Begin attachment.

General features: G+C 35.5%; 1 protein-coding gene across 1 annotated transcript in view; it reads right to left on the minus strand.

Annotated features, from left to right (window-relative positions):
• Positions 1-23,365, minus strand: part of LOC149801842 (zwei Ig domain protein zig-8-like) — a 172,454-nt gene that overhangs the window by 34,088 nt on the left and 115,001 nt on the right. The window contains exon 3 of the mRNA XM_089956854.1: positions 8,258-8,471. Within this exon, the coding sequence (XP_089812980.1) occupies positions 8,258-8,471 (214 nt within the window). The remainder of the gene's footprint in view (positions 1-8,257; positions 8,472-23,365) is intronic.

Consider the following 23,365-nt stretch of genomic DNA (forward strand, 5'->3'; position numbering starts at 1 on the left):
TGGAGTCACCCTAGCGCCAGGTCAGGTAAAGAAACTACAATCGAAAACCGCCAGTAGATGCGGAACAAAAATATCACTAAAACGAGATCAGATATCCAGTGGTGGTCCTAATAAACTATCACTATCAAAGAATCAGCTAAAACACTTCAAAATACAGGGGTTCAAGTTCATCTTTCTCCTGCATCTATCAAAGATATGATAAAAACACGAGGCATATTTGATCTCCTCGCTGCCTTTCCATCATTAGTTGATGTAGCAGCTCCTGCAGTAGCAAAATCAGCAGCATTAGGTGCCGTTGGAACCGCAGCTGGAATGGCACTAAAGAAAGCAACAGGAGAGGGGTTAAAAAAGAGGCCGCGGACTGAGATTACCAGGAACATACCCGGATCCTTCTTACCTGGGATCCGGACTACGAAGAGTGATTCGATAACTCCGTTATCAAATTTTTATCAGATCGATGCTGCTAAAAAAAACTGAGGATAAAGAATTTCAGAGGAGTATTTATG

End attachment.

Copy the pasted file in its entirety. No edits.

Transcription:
General features: G+C 35.5%; 1 protein-coding gene across 1 annotated transcript in view; it reads right to left on the minus strand.

Annotated features, from left to right (window-relative positions):
• Positions 1-23,365, minus strand: part of LOC149801842 (zwei Ig domain protein zig-8-like) — a 172,454-nt gene that overhangs the window by 34,088 nt on the left and 115,001 nt on the right. The window contains exon 3 of the mRNA XM_089956854.1: positions 8,258-8,471. Within this exon, the coding sequence (XP_089812980.1) occupies positions 8,258-8,471 (214 nt within the window). The remainder of the gene's footprint in view (positions 1-8,257; positions 8,472-23,365) is intronic.

Consider the following 23,365-nt stretch of genomic DNA (forward strand, 5'->3'; position numbering starts at 1 on the left):
TGGAGTCACCCTAGCGCCAGGTCAGGTAAAGAAACTACAATCGAAAACCGCCAGTAGATGCGGAACAAAAATATCACTAAAACGAGATCAGATATCCAGTGGTGGTCCTAATAAACTATCACTATCAAAGAATCAGCTAAAACACTTCAAAATACAGGGGTTCAAGTTCATCTTTCTCCTGCATCTATCAAAGATATGATAAAAACACGAGGCATATTTGATCTCCTCGCTGCCTTTCCATCATTAGTTGATGTAGCAGCTCCTGCAGTAGCAAAATCAGCAGCATTAGGTGCCGTTGGAACCGCAGCTGGAATGGCACTAAAGAAAGCAACAGGAGAGGGGTTAAAAAAGAGGCCGCGGACTGAGATTACCAGGAACATACCCGGATCCTTCTTACCTGGGATCCGGACTACGAAGAGTGATTCGATAACTCCGTTATCAAATTTTTATCAGATCGATGCTGCTAAAAAAAACTGAGGATAAAGAATTTCAGAGGAGTATTTATG